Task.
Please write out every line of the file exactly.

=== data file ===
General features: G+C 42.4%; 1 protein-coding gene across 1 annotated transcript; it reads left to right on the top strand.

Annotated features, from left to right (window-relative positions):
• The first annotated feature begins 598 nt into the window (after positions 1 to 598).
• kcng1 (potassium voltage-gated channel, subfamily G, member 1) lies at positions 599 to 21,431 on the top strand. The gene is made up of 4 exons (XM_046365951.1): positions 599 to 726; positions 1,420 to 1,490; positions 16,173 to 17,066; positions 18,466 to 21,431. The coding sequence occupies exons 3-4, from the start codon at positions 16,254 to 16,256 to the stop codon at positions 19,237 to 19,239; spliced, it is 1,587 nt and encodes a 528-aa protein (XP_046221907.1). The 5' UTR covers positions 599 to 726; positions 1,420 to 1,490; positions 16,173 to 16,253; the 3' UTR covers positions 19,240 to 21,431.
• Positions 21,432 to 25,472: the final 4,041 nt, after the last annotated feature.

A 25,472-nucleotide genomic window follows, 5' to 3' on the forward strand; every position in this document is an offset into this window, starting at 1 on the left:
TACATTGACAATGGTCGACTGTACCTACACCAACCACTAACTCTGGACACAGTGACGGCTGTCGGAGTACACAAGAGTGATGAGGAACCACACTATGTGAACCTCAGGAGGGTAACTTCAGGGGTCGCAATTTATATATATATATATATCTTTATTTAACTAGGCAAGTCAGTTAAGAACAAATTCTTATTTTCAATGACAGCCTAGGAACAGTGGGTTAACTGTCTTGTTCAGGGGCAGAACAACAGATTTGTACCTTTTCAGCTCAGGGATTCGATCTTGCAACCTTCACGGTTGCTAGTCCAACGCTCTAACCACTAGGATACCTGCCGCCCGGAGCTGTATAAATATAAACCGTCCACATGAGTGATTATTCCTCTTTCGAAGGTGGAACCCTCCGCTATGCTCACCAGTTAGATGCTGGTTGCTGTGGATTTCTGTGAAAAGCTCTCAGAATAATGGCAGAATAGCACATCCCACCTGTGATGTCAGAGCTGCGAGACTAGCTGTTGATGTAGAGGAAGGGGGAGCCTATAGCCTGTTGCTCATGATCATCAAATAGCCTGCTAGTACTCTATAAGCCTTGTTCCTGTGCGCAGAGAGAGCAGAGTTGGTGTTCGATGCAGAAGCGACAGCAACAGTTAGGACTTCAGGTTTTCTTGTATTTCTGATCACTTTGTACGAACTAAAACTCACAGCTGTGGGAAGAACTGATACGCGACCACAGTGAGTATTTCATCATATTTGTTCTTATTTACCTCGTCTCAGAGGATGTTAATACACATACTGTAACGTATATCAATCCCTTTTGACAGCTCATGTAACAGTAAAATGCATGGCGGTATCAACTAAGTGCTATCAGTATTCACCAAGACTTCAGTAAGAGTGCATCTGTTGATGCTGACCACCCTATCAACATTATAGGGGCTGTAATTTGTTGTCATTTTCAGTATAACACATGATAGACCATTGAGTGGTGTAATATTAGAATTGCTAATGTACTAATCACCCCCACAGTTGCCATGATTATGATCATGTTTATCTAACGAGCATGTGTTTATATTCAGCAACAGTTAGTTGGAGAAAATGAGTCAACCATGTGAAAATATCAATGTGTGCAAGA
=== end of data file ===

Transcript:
General features: G+C 42.4%; 1 protein-coding gene across 1 annotated transcript; it reads left to right on the top strand.

Annotated features, from left to right (window-relative positions):
• The first annotated feature begins 598 nt into the window (after positions 1 to 598).
• kcng1 (potassium voltage-gated channel, subfamily G, member 1) lies at positions 599 to 21,431 on the top strand. The gene is made up of 4 exons (XM_046365951.1): positions 599 to 726; positions 1,420 to 1,490; positions 16,173 to 17,066; positions 18,466 to 21,431. The coding sequence occupies exons 3-4, from the start codon at positions 16,254 to 16,256 to the stop codon at positions 19,237 to 19,239; spliced, it is 1,587 nt and encodes a 528-aa protein (XP_046221907.1). The 5' UTR covers positions 599 to 726; positions 1,420 to 1,490; positions 16,173 to 16,253; the 3' UTR covers positions 19,240 to 21,431.
• Positions 21,432 to 25,472: the final 4,041 nt, after the last annotated feature.

A 25,472-nucleotide genomic window follows, 5' to 3' on the forward strand; every position in this document is an offset into this window, starting at 1 on the left:
TACATTGACAATGGTCGACTGTACCTACACCAACCACTAACTCTGGACACAGTGACGGCTGTCGGAGTACACAAGAGTGATGAGGAACCACACTATGTGAACCTCAGGAGGGTAACTTCAGGGGTCGCAATTTATATATATATATATATCTTTATTTAACTAGGCAAGTCAGTTAAGAACAAATTCTTATTTTCAATGACAGCCTAGGAACAGTGGGTTAACTGTCTTGTTCAGGGGCAGAACAACAGATTTGTACCTTTTCAGCTCAGGGATTCGATCTTGCAACCTTCACGGTTGCTAGTCCAACGCTCTAACCACTAGGATACCTGCCGCCCGGAGCTGTATAAATATAAACCGTCCACATGAGTGATTATTCCTCTTTCGAAGGTGGAACCCTCCGCTATGCTCACCAGTTAGATGCTGGTTGCTGTGGATTTCTGTGAAAAGCTCTCAGAATAATGGCAGAATAGCACATCCCACCTGTGATGTCAGAGCTGCGAGACTAGCTGTTGATGTAGAGGAAGGGGGAGCCTATAGCCTGTTGCTCATGATCATCAAATAGCCTGCTAGTACTCTATAAGCCTTGTTCCTGTGCGCAGAGAGAGCAGAGTTGGTGTTCGATGCAGAAGCGACAGCAACAGTTAGGACTTCAGGTTTTCTTGTATTTCTGATCACTTTGTACGAACTAAAACTCACAGCTGTGGGAAGAACTGATACGCGACCACAGTGAGTATTTCATCATATTTGTTCTTATTTACCTCGTCTCAGAGGATGTTAATACACATACTGTAACGTATATCAATCCCTTTTGACAGCTCATGTAACAGTAAAATGCATGGCGGTATCAACTAAGTGCTATCAGTATTCACCAAGACTTCAGTAAGAGTGCATCTGTTGATGCTGACCACCCTATCAACATTATAGGGGCTGTAATTTGTTGTCATTTTCAGTATAACACATGATAGACCATTGAGTGGTGTAATATTAGAATTGCTAATGTACTAATCACCCCCACAGTTGCCATGATTATGATCATGTTTATCTAACGAGCATGTGTTTATATTCAGCAACAGTTAGTTGGAGAAAATGAGTCAACCATGTGAAAATATCAATGTGTGCAAGA